And trust me, such resentment will only serve to hurt you. Your creativity and your writing will lose its audacity. Your drive to do work that matters will lose steam. Eventually, you will lose the desire that got you started in the first place.
Resentment is horrendous. Jealousy has nothing on it.
When you acknowledge the very real jealousy that you’re experiencing you start to take away its power over you. The dark side always prefers to remain in the shadows, lurking, hiding, and preying on your inspiration until the light that once powered your enthusiasm is gone.
You can rebel against the writer’s dark side.
You must rebel against it. You do this by using it.
- First, Acknowledge that what you’re feeling is jealousy. It’s okay to feel it. You’re human. So, you know, be human.
- Realize that jealousy affects you negatively if you allow it to fester.
- Do all the things I listed above, such as be angry, feel the hate, scream like crazy and give up if you want to, at least for a while.
- Trust your feelings. They will guide you to the light side of the force.
- Once you’ve done all those things ask yourself why you’re jealous and answer honestly, using your self-trust. No one else need know the answer.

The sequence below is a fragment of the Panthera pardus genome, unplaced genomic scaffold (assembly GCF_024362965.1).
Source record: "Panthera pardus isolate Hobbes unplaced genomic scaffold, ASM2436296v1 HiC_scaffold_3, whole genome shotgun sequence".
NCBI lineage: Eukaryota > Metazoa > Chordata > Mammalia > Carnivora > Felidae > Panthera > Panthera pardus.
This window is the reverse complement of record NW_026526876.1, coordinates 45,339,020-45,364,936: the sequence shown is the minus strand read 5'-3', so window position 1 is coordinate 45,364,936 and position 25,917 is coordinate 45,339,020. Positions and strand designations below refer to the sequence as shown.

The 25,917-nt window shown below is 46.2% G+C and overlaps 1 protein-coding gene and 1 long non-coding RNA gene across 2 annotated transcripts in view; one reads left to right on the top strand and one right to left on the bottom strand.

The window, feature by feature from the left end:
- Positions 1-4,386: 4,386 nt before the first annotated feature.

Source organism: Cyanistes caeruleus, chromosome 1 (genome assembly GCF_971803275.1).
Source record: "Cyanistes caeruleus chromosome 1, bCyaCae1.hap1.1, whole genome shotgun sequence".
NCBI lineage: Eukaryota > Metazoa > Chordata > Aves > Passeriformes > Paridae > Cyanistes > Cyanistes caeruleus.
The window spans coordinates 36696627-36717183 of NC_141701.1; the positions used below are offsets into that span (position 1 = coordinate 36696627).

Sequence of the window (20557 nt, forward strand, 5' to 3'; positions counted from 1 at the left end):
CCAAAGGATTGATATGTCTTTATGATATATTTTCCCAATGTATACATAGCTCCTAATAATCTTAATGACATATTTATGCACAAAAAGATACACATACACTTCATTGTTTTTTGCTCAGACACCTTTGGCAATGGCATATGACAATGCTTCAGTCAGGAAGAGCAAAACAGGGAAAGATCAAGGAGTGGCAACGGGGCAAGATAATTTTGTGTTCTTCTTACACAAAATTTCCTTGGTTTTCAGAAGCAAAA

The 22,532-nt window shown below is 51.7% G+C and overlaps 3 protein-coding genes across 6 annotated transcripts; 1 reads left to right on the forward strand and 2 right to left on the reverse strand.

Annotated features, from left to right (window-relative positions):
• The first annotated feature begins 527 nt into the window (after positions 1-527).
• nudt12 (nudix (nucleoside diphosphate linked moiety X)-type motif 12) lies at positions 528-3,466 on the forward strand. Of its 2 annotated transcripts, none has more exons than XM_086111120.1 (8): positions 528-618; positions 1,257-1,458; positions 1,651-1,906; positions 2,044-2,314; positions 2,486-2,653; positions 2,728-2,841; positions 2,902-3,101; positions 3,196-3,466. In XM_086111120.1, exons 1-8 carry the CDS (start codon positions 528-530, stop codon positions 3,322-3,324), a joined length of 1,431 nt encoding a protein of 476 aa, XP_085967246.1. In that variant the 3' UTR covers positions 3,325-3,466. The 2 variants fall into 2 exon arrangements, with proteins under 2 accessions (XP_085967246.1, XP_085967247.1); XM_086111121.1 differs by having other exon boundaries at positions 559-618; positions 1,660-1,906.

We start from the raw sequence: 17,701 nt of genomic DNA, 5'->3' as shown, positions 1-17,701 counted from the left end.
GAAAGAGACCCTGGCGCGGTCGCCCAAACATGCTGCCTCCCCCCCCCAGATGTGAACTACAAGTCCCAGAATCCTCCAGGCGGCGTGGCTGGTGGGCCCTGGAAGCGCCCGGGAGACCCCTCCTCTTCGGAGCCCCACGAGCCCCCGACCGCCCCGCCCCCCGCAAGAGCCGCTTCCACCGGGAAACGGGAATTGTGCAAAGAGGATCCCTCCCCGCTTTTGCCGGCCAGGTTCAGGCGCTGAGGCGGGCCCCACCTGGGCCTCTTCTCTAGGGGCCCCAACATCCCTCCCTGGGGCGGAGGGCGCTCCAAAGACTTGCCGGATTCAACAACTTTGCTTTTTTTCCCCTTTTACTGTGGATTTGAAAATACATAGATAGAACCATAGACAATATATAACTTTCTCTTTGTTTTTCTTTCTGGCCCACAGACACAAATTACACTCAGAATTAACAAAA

- Once you fully understand WHY you’re jealous you’ll know exactly what you need to work on and this is how you will turn it around and thrive.
Sometimes we’re jealous because someone’s extremely lucky and things just seem to fall in place for them. Well, guess what? People like that are real. Stuff like that does happen.
There is such a thing as lucky breaks. There is such a thing as unpredictable timing that benefits certain people.
Although these things can seem totally unfair, it’s the law of nature and you can’t change it. And you shouldn’t want to because the same things could happen for you.
Use other people’s successes, as lucky as they might be, as a sign that good things happen and that, hell yes, anyone can become a writer, publish a book and end up on live TV talking about how lucky they are to have signed a 6 figure contract.
Yes, you can!
Don’t lose friendships over it.
Those lucky people have as much control over their luck as you have control over yours, it just seems like they’re luckier. You have no idea what they could be suffering through, so don’t think about trading places with them! Not ever.
Sometimes, though, people just work really, really hard at their craft and what seems like overnight success to you may seem long overdue to them.
So, here’s the deal, what you can do is get back at it. Get back to work. Play your own game by your own rules and strive to win it, and you will. The lucky breaks come to those who are in the process of doing and not sulking in resentment in a bar somewhere.
I know, it’s tough love, but when it comes to jealousy nothing works better than a good swift kick in the butt.
Stay committed, keep working your butt off, keep creating your best work and keep sending it out. Eventually, your time will come and when it does, other people will be jealous of your luck. Trust me.
Now go, get to work and….
May the force be with you